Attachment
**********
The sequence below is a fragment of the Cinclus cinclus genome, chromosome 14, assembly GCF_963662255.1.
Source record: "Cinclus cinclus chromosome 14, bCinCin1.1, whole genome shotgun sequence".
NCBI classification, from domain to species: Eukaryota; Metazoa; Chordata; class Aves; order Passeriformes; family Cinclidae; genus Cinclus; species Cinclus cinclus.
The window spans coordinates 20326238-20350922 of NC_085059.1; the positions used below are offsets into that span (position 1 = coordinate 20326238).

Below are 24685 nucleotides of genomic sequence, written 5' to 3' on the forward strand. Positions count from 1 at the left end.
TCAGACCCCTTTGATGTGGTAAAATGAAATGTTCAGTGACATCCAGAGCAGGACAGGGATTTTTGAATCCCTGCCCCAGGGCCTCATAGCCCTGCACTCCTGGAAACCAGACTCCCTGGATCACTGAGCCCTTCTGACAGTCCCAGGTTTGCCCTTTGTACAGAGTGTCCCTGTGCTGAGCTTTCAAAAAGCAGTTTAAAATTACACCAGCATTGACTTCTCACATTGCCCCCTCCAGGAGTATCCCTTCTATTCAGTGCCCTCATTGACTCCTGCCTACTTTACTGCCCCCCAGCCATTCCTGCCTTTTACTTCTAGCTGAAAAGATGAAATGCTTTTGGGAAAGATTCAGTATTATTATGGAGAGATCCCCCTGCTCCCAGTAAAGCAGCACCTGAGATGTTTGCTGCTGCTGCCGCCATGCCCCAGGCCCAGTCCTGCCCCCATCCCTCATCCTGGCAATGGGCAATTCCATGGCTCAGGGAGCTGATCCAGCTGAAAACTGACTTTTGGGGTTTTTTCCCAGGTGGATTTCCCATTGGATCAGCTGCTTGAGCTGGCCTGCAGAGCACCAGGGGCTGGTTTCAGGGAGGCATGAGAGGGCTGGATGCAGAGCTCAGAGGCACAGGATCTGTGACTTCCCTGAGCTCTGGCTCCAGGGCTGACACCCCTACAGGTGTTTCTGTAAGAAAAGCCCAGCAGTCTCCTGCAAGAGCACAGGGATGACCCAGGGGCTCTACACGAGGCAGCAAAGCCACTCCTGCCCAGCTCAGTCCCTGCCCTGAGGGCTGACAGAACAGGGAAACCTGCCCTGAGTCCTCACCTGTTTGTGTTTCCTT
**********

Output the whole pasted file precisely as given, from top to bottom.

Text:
The sequence below is a fragment of the Cinclus cinclus genome, chromosome 14, assembly GCF_963662255.1.
Source record: "Cinclus cinclus chromosome 14, bCinCin1.1, whole genome shotgun sequence".
NCBI classification, from domain to species: Eukaryota; Metazoa; Chordata; class Aves; order Passeriformes; family Cinclidae; genus Cinclus; species Cinclus cinclus.
The window spans coordinates 20326238-20350922 of NC_085059.1; the positions used below are offsets into that span (position 1 = coordinate 20326238).

Below are 24685 nucleotides of genomic sequence, written 5' to 3' on the forward strand. Positions count from 1 at the left end.
TCAGACCCCTTTGATGTGGTAAAATGAAATGTTCAGTGACATCCAGAGCAGGACAGGGATTTTTGAATCCCTGCCCCAGGGCCTCATAGCCCTGCACTCCTGGAAACCAGACTCCCTGGATCACTGAGCCCTTCTGACAGTCCCAGGTTTGCCCTTTGTACAGAGTGTCCCTGTGCTGAGCTTTCAAAAAGCAGTTTAAAATTACACCAGCATTGACTTCTCACATTGCCCCCTCCAGGAGTATCCCTTCTATTCAGTGCCCTCATTGACTCCTGCCTACTTTACTGCCCCCCAGCCATTCCTGCCTTTTACTTCTAGCTGAAAAGATGAAATGCTTTTGGGAAAGATTCAGTATTATTATGGAGAGATCCCCCTGCTCCCAGTAAAGCAGCACCTGAGATGTTTGCTGCTGCTGCCGCCATGCCCCAGGCCCAGTCCTGCCCCCATCCCTCATCCTGGCAATGGGCAATTCCATGGCTCAGGGAGCTGATCCAGCTGAAAACTGACTTTTGGGGTTTTTTCCCAGGTGGATTTCCCATTGGATCAGCTGCTTGAGCTGGCCTGCAGAGCACCAGGGGCTGGTTTCAGGGAGGCATGAGAGGGCTGGATGCAGAGCTCAGAGGCACAGGATCTGTGACTTCCCTGAGCTCTGGCTCCAGGGCTGACACCCCTACAGGTGTTTCTGTAAGAAAAGCCCAGCAGTCTCCTGCAAGAGCACAGGGATGACCCAGGGGCTCTACACGAGGCAGCAAAGCCACTCCTGCCCAGCTCAGTCCCTGCCCTGAGGGCTGACAGAACAGGGAAACCTGCCCTGAGTCCTCACCTGTTTGTGTTTCCTT